Harry In Hot Water:
or why is my shower cold and my ice cream warm?
Physics in The Dresden Files and how a wizards’ life might be made more comfortable.
Having read sci-fi and fantasy all of my life, I am always fascinated when the author goes to such trouble as to try make the work believable rather than just depend upon the suspension of disbelief by the reader. Jim Butcher has woven a most cohesive Dresdenverse out of what has always been such diverse lore of the supernatural, occult, and fantasy realms. Most of the authors who do put forth the effort to make their worlds work, don’t discuss it openly within the work, but just let it be there humming in the background of the story. Jim Butcher is different that way and he let’s us in on how things tick. Butcher’s characters are constantly acknowledging the harmonies and conflicts between the laws of physics and the laws of magic. It set my mind to wondering how and why certain things work and at times do not work within the carefully crafted structure of Harry Dresden’s world.
Here are a couple of my wonderings to date.
Butters tells Harry that wizards have what would be described as a “murphyonic field” around them that is what effects technology. We are all quite familiar with this. We are equally familiar with the fact that wizards live a very, very long time by their nature. Bowing to the wild haired sage, it would seem to me that there must be a connection between the two. Wizards are basically human and normal in all known aspects until they come into their power. Once a wizard starts working the forces of magic he or she changes. Their bodies heal and regenerate more fully than human norm, thus increasing their lifespan to untold lengths, while technology, which has never been a problem before, suddenly begins to fail them. Molly was an average child until she came into her talent, and now she has the same tech issues as any other wizard. Charity who once practiced wizardry walked away from her power and now has no tech issues that we are aware of. If she did have such problems we would have heard about it in the kitchen of the Carpenter house in Small Favor. Does this mean that Charity will have a normal human lifespan while Molly lives a wizard’s span of years? What possible theory could the sage offer to explain this? Would you if it were possible trade your normal lifespan and use of technology in order to have a wizard’s lifespan and the ability to use magic? Don’t jump too quickly. It is one thing to just react to the question, but really consider what living a couple of centuries without technology would be like. Sure you can watch the rest of the world lay back and enjoy the fruits of technological discovery, but you can’t partake. The most you could hope for is to be able to almost have it until your talent smoke checks whatever convenience you tried to possess. Could you live happily like that? I have been working with historical re-enactment for about 25 years, and all of us there cheat in some way or another. We are only going out for the weekend or maybe two weeks tops. Make a list of all the things in your life that a wizard could not keep functioning, and could you really really live without them for a few centuries. I have a hard enough time wrapping my mind around living for a couple of hundred years. I have nearly finished my first half of a century, and boggle at the concept of living another 4 or 5 times that long. To live that mind numbing amount of time without the modern comforts of life that tech offers would be sorely trying. It is little wonder that wizards are so noted for being perpetually brooding and moody.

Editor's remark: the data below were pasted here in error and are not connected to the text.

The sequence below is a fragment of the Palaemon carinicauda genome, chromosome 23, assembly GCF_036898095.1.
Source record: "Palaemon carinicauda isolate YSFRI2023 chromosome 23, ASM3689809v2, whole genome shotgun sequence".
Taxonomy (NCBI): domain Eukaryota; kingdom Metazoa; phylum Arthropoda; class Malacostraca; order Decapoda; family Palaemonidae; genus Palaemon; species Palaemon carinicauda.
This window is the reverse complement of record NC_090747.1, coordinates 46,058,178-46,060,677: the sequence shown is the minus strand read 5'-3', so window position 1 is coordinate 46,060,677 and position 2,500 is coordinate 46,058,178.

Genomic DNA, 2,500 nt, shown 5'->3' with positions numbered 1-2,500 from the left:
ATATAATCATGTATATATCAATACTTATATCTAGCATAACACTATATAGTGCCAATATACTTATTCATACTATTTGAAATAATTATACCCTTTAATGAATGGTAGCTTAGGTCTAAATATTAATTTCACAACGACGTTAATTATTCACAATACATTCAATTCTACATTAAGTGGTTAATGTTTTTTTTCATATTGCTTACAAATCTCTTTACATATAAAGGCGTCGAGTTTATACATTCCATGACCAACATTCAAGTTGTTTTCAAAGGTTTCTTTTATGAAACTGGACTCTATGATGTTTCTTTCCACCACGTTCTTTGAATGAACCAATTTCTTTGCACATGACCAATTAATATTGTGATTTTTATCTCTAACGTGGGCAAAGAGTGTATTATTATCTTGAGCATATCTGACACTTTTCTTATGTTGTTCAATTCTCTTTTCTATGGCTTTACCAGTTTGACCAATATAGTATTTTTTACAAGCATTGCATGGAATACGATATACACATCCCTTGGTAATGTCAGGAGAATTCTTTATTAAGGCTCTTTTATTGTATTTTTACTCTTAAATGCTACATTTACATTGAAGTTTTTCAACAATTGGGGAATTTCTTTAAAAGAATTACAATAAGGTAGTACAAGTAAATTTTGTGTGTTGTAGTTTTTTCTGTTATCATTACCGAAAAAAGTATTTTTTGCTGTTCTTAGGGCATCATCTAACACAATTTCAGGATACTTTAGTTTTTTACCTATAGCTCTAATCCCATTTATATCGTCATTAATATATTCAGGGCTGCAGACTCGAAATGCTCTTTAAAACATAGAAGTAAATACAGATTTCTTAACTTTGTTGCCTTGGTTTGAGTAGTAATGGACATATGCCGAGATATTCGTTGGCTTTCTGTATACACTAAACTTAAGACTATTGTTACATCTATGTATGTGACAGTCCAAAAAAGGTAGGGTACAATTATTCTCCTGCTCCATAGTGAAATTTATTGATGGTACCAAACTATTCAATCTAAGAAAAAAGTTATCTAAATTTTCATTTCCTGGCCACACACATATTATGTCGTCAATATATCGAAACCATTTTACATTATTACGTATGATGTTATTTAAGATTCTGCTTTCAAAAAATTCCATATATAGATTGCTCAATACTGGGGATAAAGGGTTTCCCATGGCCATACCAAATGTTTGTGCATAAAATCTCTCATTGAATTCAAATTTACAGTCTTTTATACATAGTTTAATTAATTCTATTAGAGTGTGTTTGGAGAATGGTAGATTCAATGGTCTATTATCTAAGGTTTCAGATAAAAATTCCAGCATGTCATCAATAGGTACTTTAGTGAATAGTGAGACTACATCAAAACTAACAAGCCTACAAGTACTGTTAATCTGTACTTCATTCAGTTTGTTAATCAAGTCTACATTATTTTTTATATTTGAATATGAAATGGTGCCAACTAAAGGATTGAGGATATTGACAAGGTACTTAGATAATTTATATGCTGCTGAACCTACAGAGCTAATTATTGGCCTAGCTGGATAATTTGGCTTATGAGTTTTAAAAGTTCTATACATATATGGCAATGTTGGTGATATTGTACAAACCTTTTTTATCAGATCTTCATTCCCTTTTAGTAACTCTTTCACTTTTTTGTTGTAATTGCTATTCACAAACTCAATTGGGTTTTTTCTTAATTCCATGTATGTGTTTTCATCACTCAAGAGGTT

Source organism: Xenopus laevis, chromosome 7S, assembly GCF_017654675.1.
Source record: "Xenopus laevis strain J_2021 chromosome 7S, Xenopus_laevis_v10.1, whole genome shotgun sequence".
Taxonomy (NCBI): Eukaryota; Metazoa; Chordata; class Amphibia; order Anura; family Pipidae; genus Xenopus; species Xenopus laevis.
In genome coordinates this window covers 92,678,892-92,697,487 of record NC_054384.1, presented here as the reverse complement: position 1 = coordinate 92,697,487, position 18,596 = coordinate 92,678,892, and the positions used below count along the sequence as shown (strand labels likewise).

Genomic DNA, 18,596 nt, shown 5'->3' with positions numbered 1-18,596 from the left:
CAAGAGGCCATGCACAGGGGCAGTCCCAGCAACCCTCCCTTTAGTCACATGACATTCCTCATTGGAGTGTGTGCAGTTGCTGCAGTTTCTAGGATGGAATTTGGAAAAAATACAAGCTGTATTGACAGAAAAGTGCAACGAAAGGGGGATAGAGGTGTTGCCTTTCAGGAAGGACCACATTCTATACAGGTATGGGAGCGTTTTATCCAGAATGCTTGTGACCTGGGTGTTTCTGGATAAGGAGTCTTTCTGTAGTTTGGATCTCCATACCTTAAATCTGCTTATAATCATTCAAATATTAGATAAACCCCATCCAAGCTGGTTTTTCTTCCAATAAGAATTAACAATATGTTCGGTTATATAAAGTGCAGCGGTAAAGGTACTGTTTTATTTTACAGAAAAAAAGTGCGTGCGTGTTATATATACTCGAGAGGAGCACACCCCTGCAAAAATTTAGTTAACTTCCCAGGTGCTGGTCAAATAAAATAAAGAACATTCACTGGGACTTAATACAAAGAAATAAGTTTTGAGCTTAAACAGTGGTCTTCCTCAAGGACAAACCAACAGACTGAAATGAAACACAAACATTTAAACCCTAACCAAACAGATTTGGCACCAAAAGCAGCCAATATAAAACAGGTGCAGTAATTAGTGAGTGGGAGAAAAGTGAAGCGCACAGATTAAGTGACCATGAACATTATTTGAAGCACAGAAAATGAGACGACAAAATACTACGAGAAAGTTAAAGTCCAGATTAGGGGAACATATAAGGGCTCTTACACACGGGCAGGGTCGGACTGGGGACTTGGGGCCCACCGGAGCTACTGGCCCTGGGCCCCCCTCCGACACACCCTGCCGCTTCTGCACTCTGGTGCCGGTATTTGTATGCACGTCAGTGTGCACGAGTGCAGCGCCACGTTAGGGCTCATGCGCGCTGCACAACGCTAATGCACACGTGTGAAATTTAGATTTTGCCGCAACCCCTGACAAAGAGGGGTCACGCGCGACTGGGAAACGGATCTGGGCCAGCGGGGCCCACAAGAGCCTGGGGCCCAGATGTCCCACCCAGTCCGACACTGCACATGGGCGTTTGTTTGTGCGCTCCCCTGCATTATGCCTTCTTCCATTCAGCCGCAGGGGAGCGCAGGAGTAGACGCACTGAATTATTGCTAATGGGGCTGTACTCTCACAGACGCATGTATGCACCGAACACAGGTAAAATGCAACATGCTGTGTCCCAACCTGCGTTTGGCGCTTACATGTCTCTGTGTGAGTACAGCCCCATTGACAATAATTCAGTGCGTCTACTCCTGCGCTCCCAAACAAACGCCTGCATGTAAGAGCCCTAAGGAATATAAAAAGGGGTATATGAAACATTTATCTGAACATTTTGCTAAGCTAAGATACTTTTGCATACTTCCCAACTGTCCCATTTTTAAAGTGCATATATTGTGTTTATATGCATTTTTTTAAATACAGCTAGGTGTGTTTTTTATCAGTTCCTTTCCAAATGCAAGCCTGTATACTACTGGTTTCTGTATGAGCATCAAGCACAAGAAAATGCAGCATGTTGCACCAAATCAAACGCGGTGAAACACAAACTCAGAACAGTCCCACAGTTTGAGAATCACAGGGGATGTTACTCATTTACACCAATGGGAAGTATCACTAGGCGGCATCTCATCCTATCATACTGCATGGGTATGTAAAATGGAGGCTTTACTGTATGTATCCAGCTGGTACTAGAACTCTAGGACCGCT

Okay, so you chose the life of a wizard anyway. I probably would too. So now you have lots and lots of time. So read and learn and study, all good wizardly pursuits. If you can merge the mage and the sage, then here is where I think life could be made a bit more comfortable for wizard kind. Magic allows you to manipulate the forces of nature but they must still obey natural law. Harry’s most typical tech issues deal with the simple things in life like storing food and taking a shower. So why can’t these problems solve each other. A bit of magical research should be able to devise a spell or charmed object that would allow the water tank of a hot water heater to absorb the heat from the refrigerator to heat the water, thus making the water hot and thereby the refrigerator cold. If this makes no sense it is time to learn how your A/C functions. It truly is a fascinating bit of technological cleverness. The short version is that a decompressing gas absorbs heat and compressing the gas sheds it again. Your air conditioner does not make it colder. It gathers and removes the heat from the air, and THAT makes it colder. If you think that is splitting hairs, well then as a wizard you’ll appreciate that magic often splits hairs in both theory and practice, so what would make you think that science would be any different. A geothermal heat pump seems like magic and the technology is simplicity itself. It differs from a conventional furnace or boiler by its ability to transfer heat versus the method of producing heat through combustion. All a wizard really needs for those comforts of a hot shower and a cold beer is a large parcel of land and a fair amount of copper tubing. However, he might not be able to keep the light inside the fridge from blowing out. I am certain that there are many ways that magic, properly thought out and practiced, could solve some of the comfort and convenience issues of the modern wizard
By Martin Lambert – visiting Dresdenphile writer
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